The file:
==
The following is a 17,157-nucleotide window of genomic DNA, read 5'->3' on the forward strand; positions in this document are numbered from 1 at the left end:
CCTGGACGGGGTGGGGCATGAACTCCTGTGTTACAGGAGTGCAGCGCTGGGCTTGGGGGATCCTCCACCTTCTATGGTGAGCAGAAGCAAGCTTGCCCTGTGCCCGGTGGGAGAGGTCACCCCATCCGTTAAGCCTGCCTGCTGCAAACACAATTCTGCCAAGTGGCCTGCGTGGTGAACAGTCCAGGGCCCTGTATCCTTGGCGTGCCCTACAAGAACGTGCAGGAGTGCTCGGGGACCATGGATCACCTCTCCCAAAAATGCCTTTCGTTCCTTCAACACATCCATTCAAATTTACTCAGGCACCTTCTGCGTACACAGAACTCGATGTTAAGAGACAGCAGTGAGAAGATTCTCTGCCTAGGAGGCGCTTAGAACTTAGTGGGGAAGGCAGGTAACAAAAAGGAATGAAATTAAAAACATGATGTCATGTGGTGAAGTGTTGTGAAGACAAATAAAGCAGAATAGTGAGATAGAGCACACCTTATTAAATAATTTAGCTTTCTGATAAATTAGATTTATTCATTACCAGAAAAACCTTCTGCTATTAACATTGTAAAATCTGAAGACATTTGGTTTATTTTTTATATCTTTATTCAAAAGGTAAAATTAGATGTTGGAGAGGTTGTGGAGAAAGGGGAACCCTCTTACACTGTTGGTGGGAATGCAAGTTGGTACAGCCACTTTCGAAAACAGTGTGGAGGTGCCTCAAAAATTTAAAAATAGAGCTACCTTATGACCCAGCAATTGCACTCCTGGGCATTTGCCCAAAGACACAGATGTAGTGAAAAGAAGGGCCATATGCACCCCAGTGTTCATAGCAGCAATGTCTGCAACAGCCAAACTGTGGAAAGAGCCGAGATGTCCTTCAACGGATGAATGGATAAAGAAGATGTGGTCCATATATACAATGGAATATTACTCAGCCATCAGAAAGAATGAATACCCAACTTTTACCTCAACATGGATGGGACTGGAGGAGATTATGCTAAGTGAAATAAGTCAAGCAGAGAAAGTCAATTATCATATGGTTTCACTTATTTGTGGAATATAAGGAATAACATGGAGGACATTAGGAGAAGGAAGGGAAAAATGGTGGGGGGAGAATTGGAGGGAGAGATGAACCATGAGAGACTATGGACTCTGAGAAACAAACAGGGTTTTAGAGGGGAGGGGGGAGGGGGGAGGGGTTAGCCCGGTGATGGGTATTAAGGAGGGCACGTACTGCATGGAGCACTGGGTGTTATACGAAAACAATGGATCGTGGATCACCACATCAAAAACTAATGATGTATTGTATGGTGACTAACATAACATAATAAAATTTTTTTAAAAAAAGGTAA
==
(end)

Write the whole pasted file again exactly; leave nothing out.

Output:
The following is a 17,157-nucleotide window of genomic DNA, read 5'->3' on the forward strand; positions in this document are numbered from 1 at the left end:
CCTGGACGGGGTGGGGCATGAACTCCTGTGTTACAGGAGTGCAGCGCTGGGCTTGGGGGATCCTCCACCTTCTATGGTGAGCAGAAGCAAGCTTGCCCTGTGCCCGGTGGGAGAGGTCACCCCATCCGTTAAGCCTGCCTGCTGCAAACACAATTCTGCCAAGTGGCCTGCGTGGTGAACAGTCCAGGGCCCTGTATCCTTGGCGTGCCCTACAAGAACGTGCAGGAGTGCTCGGGGACCATGGATCACCTCTCCCAAAAATGCCTTTCGTTCCTTCAACACATCCATTCAAATTTACTCAGGCACCTTCTGCGTACACAGAACTCGATGTTAAGAGACAGCAGTGAGAAGATTCTCTGCCTAGGAGGCGCTTAGAACTTAGTGGGGAAGGCAGGTAACAAAAAGGAATGAAATTAAAAACATGATGTCATGTGGTGAAGTGTTGTGAAGACAAATAAAGCAGAATAGTGAGATAGAGCACACCTTATTAAATAATTTAGCTTTCTGATAAATTAGATTTATTCATTACCAGAAAAACCTTCTGCTATTAACATTGTAAAATCTGAAGACATTTGGTTTATTTTTTATATCTTTATTCAAAAGGTAAAATTAGATGTTGGAGAGGTTGTGGAGAAAGGGGAACCCTCTTACACTGTTGGTGGGAATGCAAGTTGGTACAGCCACTTTCGAAAACAGTGTGGAGGTGCCTCAAAAATTTAAAAATAGAGCTACCTTATGACCCAGCAATTGCACTCCTGGGCATTTGCCCAAAGACACAGATGTAGTGAAAAGAAGGGCCATATGCACCCCAGTGTTCATAGCAGCAATGTCTGCAACAGCCAAACTGTGGAAAGAGCCGAGATGTCCTTCAACGGATGAATGGATAAAGAAGATGTGGTCCATATATACAATGGAATATTACTCAGCCATCAGAAAGAATGAATACCCAACTTTTACCTCAACATGGATGGGACTGGAGGAGATTATGCTAAGTGAAATAAGTCAAGCAGAGAAAGTCAATTATCATATGGTTTCACTTATTTGTGGAATATAAGGAATAACATGGAGGACATTAGGAGAAGGAAGGGAAAAATGGTGGGGGGAGAATTGGAGGGAGAGATGAACCATGAGAGACTATGGACTCTGAGAAACAAACAGGGTTTTAGAGGGGAGGGGGGAGGGGGGAGGGGTTAGCCCGGTGATGGGTATTAAGGAGGGCACGTACTGCATGGAGCACTGGGTGTTATACGAAAACAATGGATCGTGGATCACCACATCAAAAACTAATGATGTATTGTATGGTGACTAACATAACATAATAAAATTTTTTTAAAAAAAGGTAA